France is the cradle of scientific graphology. The French society “La Société Française de Graphologie (SFDG)” was established in 1871. It received legal status in 1901, and was acknowledged as “functioning in the Public’s interest” in 1971. This society is highly respected. Among its honorary members are Nobel Prize winners (Louis de Broglie – Physics; Jean Dausset – Medicine), members of the “French Academy” (Alain Decaux, Jacqueline de Romilly) and cultural leaders, such as Henri Bergson, André Gide, Paul Valéry and Dr. Albert Schweitzer.
The “Syndicat des Graphologues Professionels de France”
(SGPF) was created in June 2011 after the merger of two associations, the
“Groupement des Graphologues Conseils” and the Syndicate of SFDG. Within the
sector of private higher education, recognized by the academic authorities of
Paris, the SFDG organizes graphological training in two modules leading
to the SFDG diploma qualified members. The SGFP defends its members, organizes
study meetings, and promotes the skills of its members both in professional
recruitment and personal areas.
The “Groupement des Graphologues Graphothérapeutes et Rééducateurs de l’Ecriture” (GGRE) was the first organization of its kind in France to offer professional training in graphotherapy. It is recognized by the “Direction Générale du Travail”.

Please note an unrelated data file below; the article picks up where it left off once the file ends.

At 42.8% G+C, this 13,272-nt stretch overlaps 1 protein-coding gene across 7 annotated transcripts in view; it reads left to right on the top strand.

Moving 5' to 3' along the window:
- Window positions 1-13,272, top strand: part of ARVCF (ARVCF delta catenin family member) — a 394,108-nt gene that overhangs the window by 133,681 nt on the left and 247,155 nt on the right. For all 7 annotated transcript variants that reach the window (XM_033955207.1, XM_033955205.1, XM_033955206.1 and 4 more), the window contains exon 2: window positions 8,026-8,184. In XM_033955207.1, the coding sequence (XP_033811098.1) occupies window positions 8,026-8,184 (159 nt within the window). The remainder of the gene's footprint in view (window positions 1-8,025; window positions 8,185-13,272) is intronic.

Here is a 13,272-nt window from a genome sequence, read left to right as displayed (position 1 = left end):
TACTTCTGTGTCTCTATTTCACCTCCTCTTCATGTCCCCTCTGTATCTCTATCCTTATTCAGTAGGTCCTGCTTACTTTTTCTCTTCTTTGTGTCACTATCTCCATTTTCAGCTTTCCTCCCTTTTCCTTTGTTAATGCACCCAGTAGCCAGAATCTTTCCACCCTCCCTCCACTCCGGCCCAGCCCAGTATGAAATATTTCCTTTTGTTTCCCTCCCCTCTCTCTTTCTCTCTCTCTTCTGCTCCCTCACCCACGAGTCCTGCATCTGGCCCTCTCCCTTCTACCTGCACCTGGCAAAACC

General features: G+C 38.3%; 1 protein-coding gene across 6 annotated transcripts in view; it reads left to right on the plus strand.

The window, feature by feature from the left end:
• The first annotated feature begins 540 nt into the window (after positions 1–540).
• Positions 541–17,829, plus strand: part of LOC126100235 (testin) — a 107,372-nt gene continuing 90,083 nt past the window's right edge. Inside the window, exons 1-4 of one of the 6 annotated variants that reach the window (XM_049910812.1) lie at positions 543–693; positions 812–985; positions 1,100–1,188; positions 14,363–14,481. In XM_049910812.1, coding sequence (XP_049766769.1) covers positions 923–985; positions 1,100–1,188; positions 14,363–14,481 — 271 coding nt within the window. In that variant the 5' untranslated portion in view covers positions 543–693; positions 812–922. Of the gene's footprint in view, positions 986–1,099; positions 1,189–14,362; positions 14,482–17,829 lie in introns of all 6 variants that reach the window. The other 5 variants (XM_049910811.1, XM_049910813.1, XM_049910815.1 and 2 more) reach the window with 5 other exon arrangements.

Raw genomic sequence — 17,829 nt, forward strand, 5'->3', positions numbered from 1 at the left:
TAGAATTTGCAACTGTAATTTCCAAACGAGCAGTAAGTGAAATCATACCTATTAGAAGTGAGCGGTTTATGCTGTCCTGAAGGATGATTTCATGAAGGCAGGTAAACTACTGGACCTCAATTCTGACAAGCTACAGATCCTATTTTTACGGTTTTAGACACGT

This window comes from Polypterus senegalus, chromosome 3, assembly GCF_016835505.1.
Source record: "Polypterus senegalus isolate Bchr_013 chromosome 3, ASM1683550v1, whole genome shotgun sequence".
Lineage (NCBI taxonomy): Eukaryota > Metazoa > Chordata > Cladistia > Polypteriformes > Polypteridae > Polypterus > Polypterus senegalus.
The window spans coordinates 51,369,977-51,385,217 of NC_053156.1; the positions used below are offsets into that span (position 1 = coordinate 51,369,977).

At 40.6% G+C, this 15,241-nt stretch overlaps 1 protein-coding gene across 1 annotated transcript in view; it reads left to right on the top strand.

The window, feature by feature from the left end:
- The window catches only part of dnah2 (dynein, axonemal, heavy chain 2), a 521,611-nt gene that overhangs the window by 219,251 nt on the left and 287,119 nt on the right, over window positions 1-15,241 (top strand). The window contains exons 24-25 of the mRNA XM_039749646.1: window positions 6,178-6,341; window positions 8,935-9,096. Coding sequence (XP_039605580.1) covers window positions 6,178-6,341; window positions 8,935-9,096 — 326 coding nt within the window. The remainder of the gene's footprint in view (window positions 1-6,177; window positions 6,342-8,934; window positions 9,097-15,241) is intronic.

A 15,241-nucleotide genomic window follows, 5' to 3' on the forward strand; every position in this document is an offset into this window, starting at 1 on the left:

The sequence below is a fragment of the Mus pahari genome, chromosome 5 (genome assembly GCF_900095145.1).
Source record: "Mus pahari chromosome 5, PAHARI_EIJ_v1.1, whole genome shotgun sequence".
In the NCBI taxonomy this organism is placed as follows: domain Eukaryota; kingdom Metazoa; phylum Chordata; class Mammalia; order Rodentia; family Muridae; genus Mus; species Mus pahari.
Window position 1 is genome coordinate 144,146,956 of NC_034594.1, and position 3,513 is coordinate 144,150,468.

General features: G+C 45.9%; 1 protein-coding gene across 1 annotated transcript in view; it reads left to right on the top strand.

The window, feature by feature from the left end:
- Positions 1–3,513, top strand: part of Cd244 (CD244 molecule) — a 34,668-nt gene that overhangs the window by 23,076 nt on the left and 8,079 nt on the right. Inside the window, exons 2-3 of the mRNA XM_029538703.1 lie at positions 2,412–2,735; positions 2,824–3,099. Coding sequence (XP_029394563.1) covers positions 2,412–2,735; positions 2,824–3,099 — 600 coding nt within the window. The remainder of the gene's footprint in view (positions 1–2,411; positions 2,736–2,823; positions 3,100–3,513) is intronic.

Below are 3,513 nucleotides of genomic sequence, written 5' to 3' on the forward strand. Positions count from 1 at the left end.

France is the country in which graphology is used most, estimated up to 80% of enterprises. Graphologists are self-employed or work as employees in Human Resources and consulting agencies, and in many companies and industrial plants. The issue of employees’ recruitment is regulated in France by a general 1992 “Workers’ recruitment and individual’s privacy law”. Candidates must be informed of the selection methods that will be used by the employer. Graphological assessment is defined as an official supporting tool for decision-making in personnel selection. It was approved by a committee that included governmental representatives of the Ministry of Labour, and the organization of human resources managers, and in 2002 it received official accreditation from the French Standards Institute (AFNOR), as an equivalent tool to personality test.
In France, Forensic Graphology experts are recognized by the Ministry of Justice, and they obtain their certification by oath in official ceremonies organized by the ministry.